Improving California’s Infrastructure
CalHHS infrastructure funding, alongside significant new state and federal investments in homelessness, healthcare delivery reform, and the social safety net, will address historic gaps in the behavioral health and long-term care continuum to meet growing demand for services and supports across the lifespan.
The California Department of Health Care Services (DHCS) and Department of Social Services (CDSS) are working closely to design and implement two new programs to support infrastructure projects: the Behavioral Health Continuum Infrastructure Program (BHCIP) and the Community Care Expansion (CCE) program.
These investments will ensure care can be provided in the least restrictive settings by creating a wide range of options including outpatient alternatives, urgent care, peer respite, wellness centers, and social rehabilitation models. A variety of care placements can provide a vital off-ramp from intensive behavioral health service settings and transition individuals, including the most vulnerable and those experiencing homelessness, to community living. Investing in adult and senior care facilities will divert SSI/SSP recipients from homelessness as a key part of the state’s strategic multi-agency approach to increase housing options for seniors and people with disabilities.
Behavioral Health Continuum Infrastructure Program
DHCS was authorized through 2021 legislation to establish BHCIP and award $2.2 billion to construct, acquire, and expand properties and invest in mobile crisis infrastructure related to behavioral health. In partnership with Advocates for Human Potential, Inc. (AHP), DHCS is releasing these funds through six grant rounds targeting various gaps in the state’s behavioral health facility infrastructure.
Community Care Expansion (CCE) Program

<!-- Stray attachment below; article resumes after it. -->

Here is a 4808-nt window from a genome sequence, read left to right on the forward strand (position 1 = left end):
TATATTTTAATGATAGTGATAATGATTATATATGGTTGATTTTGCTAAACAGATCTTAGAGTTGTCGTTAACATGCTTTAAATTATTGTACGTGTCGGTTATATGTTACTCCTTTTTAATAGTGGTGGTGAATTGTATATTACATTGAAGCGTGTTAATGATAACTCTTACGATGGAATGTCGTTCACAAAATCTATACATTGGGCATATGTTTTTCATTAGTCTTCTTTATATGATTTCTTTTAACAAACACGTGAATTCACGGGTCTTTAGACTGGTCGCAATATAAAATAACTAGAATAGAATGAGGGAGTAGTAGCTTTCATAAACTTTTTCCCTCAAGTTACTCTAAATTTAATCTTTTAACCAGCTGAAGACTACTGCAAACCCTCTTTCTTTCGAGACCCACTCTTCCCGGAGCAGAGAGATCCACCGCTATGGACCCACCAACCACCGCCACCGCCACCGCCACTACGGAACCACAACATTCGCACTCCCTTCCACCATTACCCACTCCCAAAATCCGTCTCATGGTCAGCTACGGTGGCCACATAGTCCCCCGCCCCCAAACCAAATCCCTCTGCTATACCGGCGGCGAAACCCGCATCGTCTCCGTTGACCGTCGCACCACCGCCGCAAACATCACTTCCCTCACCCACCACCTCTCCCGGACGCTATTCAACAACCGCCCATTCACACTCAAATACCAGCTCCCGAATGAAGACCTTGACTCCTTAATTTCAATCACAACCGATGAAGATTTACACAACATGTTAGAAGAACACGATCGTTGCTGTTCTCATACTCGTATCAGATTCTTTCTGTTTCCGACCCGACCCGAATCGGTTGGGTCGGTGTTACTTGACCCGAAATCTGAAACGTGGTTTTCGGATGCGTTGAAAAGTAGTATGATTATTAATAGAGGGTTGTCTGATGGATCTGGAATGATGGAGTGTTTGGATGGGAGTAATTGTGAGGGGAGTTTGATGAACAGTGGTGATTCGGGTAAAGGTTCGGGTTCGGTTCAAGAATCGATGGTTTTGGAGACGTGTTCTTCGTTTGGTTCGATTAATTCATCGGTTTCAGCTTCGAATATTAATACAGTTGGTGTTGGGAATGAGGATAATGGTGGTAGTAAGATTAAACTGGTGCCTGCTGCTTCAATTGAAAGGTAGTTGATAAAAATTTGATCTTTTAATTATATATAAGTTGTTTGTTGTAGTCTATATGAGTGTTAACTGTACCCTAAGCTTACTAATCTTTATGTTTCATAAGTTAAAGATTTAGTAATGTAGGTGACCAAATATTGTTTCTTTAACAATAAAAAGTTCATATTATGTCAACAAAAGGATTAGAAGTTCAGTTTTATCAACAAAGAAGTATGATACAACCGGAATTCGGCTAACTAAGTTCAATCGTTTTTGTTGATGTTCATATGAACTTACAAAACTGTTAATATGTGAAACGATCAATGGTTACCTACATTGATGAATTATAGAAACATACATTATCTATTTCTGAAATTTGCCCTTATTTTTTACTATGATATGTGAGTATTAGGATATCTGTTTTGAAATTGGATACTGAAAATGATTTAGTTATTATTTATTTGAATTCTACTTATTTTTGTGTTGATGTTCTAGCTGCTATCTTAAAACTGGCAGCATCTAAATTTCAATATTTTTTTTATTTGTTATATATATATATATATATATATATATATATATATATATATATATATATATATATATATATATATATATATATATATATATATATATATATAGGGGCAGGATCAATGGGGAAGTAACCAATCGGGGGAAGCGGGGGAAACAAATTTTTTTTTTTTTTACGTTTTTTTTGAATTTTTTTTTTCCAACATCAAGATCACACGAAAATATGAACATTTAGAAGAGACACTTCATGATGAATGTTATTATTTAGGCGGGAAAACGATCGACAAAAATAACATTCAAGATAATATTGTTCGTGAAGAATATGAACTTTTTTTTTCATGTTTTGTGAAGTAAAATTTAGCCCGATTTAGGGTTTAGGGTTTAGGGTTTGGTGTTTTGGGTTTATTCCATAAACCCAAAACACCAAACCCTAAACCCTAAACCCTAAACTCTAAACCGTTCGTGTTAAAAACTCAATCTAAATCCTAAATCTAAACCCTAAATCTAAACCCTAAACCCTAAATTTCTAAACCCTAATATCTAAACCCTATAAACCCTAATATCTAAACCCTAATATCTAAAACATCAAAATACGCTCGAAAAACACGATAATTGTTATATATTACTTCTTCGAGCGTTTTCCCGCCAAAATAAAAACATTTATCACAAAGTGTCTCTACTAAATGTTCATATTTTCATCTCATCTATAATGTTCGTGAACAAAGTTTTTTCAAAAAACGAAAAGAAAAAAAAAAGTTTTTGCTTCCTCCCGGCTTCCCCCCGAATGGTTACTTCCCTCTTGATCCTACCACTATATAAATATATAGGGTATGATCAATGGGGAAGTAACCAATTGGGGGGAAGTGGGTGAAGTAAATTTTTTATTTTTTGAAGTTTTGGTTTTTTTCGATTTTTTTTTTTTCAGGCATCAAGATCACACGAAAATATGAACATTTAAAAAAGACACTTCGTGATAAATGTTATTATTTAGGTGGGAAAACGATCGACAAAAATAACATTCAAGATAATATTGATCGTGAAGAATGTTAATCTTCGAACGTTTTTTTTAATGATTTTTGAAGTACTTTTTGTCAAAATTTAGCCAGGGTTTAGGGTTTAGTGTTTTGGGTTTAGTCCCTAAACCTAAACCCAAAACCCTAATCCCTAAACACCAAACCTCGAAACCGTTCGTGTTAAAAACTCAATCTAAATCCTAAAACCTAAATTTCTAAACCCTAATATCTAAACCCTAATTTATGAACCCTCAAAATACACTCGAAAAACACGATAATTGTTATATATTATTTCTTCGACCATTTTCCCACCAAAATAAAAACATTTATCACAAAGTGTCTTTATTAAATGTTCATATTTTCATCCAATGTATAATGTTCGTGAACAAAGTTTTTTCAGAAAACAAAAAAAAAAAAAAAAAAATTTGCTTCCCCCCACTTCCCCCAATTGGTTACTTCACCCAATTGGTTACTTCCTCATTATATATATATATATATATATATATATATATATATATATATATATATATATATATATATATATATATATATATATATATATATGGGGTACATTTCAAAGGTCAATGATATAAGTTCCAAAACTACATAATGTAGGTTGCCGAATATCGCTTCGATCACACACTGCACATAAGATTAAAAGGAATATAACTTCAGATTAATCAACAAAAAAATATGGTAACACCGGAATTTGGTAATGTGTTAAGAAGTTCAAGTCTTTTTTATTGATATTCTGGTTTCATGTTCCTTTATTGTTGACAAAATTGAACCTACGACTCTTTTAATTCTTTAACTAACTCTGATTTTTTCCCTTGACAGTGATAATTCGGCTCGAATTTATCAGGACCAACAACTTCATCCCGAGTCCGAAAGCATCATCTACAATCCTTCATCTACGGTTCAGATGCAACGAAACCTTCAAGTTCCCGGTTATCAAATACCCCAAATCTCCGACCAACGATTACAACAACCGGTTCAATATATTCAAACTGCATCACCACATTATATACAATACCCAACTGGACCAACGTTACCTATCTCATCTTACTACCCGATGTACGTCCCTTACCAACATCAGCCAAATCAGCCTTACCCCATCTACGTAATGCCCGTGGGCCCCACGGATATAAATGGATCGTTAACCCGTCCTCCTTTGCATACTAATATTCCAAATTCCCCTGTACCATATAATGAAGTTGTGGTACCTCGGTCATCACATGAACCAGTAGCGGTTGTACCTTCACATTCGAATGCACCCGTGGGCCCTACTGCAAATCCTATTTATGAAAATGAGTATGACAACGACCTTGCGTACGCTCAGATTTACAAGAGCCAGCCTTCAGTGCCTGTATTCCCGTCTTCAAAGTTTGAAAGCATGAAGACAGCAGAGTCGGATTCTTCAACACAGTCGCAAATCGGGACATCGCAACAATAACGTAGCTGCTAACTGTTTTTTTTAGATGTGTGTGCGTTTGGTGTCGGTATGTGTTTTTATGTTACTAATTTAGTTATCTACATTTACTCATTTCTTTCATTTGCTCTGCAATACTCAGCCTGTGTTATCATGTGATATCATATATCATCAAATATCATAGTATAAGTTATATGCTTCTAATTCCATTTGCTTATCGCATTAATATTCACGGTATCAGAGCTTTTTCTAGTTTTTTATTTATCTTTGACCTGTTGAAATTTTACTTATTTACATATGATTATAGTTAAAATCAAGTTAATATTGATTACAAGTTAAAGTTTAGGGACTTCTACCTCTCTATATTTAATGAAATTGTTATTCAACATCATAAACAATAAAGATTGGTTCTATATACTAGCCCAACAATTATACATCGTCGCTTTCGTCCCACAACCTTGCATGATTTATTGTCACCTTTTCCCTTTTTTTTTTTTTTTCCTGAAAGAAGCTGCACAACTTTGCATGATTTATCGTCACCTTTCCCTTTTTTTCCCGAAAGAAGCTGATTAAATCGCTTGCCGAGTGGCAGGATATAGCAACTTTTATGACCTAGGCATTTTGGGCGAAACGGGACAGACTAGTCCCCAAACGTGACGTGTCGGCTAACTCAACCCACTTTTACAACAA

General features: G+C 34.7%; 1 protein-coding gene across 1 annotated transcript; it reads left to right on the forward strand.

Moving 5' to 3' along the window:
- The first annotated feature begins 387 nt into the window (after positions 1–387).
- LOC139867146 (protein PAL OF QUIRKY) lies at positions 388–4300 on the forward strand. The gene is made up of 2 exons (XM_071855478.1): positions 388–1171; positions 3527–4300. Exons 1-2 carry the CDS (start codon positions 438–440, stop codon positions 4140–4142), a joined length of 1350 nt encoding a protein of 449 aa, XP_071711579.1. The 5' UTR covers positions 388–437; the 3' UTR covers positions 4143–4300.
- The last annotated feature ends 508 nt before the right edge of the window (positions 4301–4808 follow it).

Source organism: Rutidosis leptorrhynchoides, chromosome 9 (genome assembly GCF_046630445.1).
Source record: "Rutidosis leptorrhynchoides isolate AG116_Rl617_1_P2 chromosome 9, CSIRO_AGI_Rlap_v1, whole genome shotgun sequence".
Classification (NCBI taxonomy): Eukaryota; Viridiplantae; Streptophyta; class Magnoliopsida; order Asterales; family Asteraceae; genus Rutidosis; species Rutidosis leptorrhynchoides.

The Community Care Expansion (CCE) program was established by Assembly Bill No. 172 (Chapter 20, Statutes of 2021) and will provide $805 million in funding for acquisition, construction, and rehabilitation to preserve and expand adult and senior care facilities that serve Social Security Income (SSI) applicants and recipients, including those who are homeless or at risk of homelessness and people with behavioral health conditions. In partnership with AHP, CDSS will release a Request for Applications (RFA) in January 2022.
Technical assistance (TA) will be offered to applicants to answer questions about the RFA and application process, as well as made available to grantees throughout the grant period.
These combined infrastructure programs represent the largest provision of resources for behavioral health and social services infrastructure in the state’s history and an unprecedented opportunity to address historic gaps in the behavioral health and long-term care continuums in California. Both funding efforts afford counties, tribal entities, nonprofits, and for-profit organizations the ability to expand infrastructure around the entire continuum of care for individuals to meet growing demand for services and supports across the lifespan.